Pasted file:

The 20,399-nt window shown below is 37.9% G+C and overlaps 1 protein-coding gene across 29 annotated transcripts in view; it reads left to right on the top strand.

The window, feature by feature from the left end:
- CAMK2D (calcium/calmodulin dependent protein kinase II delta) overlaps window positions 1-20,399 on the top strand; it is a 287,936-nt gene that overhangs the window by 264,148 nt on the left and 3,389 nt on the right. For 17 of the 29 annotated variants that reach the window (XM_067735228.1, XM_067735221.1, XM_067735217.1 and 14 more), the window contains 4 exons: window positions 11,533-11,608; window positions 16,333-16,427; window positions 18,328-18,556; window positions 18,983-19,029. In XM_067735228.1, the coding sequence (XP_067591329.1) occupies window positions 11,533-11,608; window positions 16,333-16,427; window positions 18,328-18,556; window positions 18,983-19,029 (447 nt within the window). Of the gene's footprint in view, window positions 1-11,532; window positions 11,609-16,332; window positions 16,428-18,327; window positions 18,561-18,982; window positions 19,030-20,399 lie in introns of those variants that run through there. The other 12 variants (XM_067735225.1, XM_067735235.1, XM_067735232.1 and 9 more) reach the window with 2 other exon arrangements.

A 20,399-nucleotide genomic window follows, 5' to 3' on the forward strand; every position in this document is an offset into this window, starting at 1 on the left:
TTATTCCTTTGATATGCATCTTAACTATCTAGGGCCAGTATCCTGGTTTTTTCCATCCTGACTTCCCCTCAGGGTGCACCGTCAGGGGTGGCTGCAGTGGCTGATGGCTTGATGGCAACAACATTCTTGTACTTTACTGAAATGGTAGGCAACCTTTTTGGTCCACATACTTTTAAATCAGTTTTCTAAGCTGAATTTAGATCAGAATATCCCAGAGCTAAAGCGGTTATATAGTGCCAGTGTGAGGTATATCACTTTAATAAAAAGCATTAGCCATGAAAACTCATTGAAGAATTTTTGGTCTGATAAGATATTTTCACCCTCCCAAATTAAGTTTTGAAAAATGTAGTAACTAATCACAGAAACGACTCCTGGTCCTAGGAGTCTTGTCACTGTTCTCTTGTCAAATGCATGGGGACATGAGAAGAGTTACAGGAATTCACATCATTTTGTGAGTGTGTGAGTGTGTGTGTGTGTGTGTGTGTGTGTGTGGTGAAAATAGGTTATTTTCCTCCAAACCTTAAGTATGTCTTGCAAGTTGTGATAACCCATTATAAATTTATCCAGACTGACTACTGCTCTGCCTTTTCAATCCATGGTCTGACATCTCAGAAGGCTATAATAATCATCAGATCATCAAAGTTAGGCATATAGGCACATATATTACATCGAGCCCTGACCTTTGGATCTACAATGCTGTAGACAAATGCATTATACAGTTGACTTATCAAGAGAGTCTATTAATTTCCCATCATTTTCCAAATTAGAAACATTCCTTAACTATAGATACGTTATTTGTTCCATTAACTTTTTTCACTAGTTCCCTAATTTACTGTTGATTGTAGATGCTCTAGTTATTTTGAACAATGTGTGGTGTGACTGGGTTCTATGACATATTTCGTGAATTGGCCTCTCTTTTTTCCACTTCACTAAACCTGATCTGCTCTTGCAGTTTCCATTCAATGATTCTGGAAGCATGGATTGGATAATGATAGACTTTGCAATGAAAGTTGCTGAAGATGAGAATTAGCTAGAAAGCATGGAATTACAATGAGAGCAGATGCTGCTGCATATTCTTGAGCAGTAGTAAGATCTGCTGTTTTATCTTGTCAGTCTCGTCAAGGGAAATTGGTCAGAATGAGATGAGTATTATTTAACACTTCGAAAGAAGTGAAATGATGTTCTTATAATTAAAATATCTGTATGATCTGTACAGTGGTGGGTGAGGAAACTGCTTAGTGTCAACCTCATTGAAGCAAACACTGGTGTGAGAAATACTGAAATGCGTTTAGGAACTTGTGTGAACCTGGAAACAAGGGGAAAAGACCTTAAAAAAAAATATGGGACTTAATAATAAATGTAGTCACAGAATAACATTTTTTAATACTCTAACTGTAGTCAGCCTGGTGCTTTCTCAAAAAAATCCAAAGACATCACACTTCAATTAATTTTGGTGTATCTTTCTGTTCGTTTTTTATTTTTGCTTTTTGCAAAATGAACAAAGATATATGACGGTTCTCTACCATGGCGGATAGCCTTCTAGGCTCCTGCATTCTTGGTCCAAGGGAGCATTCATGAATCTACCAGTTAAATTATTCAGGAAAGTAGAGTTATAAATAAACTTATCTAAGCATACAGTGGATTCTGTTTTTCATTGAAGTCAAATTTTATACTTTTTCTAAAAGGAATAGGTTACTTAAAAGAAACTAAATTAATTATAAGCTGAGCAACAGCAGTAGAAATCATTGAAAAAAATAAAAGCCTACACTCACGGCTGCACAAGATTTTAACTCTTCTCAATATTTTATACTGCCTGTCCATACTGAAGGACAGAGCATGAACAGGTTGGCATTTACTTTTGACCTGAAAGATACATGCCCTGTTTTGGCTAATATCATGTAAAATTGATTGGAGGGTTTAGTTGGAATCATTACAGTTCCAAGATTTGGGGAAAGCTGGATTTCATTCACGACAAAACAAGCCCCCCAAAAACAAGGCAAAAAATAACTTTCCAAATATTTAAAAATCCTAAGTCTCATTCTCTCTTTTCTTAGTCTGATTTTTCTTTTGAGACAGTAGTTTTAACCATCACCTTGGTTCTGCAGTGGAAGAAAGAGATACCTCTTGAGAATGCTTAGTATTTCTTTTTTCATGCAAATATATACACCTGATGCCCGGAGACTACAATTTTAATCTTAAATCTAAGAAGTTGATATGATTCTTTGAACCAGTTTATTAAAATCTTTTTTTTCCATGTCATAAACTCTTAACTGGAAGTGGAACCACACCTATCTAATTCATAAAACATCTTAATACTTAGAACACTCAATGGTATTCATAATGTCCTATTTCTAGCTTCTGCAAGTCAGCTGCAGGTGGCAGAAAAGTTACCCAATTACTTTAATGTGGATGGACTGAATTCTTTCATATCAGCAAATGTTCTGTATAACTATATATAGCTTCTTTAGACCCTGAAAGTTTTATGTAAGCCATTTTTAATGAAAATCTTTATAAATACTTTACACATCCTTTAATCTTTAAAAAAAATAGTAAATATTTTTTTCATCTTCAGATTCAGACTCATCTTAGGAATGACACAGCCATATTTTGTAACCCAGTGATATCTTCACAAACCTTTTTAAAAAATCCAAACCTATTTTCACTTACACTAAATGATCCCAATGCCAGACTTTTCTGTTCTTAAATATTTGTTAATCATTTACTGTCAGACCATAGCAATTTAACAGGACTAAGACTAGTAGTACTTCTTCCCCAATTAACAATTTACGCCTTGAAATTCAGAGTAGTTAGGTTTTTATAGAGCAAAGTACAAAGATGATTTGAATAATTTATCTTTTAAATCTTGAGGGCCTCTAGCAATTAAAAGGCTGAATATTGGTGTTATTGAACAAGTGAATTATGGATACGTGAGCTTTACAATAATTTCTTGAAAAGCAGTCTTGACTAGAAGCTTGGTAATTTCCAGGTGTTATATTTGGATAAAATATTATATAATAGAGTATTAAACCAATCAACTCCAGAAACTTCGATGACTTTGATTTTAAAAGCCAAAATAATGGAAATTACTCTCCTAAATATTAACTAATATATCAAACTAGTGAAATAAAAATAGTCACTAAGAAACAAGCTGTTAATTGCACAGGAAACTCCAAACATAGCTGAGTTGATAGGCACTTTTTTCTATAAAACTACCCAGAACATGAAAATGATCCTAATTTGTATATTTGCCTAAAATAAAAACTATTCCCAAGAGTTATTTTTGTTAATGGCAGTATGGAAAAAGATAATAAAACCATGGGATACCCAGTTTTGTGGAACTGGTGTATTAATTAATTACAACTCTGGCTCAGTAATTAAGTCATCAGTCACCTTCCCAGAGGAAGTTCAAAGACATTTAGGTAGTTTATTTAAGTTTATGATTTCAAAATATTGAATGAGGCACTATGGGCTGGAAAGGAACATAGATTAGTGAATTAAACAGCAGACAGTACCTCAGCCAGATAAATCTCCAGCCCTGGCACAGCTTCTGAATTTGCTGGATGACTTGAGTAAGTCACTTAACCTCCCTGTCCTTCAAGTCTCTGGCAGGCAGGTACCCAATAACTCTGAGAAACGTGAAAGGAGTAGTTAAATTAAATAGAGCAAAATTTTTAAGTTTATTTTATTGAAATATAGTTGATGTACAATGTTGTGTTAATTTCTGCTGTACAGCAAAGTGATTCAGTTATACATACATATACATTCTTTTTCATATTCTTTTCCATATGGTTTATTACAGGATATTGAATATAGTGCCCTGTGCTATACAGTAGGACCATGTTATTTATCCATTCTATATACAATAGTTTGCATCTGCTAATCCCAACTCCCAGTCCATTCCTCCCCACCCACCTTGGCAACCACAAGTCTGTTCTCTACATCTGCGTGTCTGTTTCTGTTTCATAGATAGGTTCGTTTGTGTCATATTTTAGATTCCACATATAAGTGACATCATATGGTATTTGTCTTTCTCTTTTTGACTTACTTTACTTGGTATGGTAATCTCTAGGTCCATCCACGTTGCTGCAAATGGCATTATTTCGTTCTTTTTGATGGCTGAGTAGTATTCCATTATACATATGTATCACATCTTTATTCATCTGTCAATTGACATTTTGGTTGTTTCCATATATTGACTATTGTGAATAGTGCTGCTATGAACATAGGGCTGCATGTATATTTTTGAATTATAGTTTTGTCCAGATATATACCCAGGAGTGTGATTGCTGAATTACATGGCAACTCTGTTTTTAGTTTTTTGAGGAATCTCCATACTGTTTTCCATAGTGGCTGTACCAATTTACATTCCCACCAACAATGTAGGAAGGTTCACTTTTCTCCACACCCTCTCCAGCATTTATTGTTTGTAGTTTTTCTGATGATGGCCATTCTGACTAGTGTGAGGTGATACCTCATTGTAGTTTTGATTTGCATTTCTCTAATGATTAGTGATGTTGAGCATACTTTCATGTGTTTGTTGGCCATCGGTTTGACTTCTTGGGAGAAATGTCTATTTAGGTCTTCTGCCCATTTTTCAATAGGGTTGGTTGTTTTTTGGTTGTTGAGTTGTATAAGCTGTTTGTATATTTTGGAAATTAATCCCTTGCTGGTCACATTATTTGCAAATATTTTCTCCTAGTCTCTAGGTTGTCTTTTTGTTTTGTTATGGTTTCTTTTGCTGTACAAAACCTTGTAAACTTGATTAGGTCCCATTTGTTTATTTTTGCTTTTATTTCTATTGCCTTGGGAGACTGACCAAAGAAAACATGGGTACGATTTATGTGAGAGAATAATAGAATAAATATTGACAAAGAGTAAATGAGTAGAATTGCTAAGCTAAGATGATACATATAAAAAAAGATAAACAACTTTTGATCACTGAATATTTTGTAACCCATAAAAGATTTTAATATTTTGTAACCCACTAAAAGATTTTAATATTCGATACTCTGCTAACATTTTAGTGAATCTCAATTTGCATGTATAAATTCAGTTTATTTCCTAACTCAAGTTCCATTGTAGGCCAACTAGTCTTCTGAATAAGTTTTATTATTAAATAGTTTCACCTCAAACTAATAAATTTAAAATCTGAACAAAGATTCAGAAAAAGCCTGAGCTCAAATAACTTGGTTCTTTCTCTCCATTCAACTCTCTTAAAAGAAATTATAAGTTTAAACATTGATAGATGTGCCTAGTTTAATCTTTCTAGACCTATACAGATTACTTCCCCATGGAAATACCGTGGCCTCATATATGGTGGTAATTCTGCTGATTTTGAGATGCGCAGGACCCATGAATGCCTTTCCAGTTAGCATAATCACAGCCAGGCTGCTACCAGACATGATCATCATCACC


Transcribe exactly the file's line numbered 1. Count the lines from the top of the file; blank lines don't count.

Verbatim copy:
The 20,399-nt window shown below is 37.9% G+C and overlaps 1 protein-coding gene across 29 annotated transcripts in view; it reads left to right on the top strand.